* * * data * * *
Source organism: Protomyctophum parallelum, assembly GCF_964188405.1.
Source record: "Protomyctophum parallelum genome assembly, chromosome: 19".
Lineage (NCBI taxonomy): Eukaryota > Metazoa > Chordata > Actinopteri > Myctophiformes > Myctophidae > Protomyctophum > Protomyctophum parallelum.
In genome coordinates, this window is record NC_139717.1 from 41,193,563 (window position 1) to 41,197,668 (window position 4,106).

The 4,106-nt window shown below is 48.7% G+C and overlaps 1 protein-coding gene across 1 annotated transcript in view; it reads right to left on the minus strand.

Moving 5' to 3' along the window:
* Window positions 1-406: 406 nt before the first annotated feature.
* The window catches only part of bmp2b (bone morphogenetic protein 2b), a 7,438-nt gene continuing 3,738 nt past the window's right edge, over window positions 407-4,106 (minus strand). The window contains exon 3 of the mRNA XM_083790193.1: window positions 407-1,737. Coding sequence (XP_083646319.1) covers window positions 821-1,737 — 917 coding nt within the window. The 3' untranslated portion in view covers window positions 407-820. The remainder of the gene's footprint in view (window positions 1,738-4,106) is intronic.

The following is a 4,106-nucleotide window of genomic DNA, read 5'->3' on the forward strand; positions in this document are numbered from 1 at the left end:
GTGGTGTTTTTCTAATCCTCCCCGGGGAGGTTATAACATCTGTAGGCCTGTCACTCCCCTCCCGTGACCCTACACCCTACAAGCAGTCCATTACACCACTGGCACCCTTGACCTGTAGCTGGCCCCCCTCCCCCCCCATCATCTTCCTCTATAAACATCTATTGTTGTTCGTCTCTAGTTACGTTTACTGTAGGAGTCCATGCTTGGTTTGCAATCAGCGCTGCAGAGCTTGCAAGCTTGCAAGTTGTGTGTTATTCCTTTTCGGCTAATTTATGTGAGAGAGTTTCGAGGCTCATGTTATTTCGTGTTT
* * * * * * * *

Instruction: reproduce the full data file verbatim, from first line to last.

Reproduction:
Source organism: Protomyctophum parallelum, assembly GCF_964188405.1.
Source record: "Protomyctophum parallelum genome assembly, chromosome: 19".
Lineage (NCBI taxonomy): Eukaryota > Metazoa > Chordata > Actinopteri > Myctophiformes > Myctophidae > Protomyctophum > Protomyctophum parallelum.
In genome coordinates, this window is record NC_139717.1 from 41,193,563 (window position 1) to 41,197,668 (window position 4,106).

The 4,106-nt window shown below is 48.7% G+C and overlaps 1 protein-coding gene across 1 annotated transcript in view; it reads right to left on the minus strand.

Moving 5' to 3' along the window:
* Window positions 1-406: 406 nt before the first annotated feature.
* The window catches only part of bmp2b (bone morphogenetic protein 2b), a 7,438-nt gene continuing 3,738 nt past the window's right edge, over window positions 407-4,106 (minus strand). The window contains exon 3 of the mRNA XM_083790193.1: window positions 407-1,737. Coding sequence (XP_083646319.1) covers window positions 821-1,737 — 917 coding nt within the window. The 3' untranslated portion in view covers window positions 407-820. The remainder of the gene's footprint in view (window positions 1,738-4,106) is intronic.

The following is a 4,106-nucleotide window of genomic DNA, read 5'->3' on the forward strand; positions in this document are numbered from 1 at the left end:
GTGGTGTTTTTCTAATCCTCCCCGGGGAGGTTATAACATCTGTAGGCCTGTCACTCCCCTCCCGTGACCCTACACCCTACAAGCAGTCCATTACACCACTGGCACCCTTGACCTGTAGCTGGCCCCCCTCCCCCCCCATCATCTTCCTCTATAAACATCTATTGTTGTTCGTCTCTAGTTACGTTTACTGTAGGAGTCCATGCTTGGTTTGCAATCAGCGCTGCAGAGCTTGCAAGCTTGCAAGTTGTGTGTTATTCCTTTTCGGCTAATTTATGTGAGAGAGTTTCGAGGCTCATGTTATTTCGTGTTT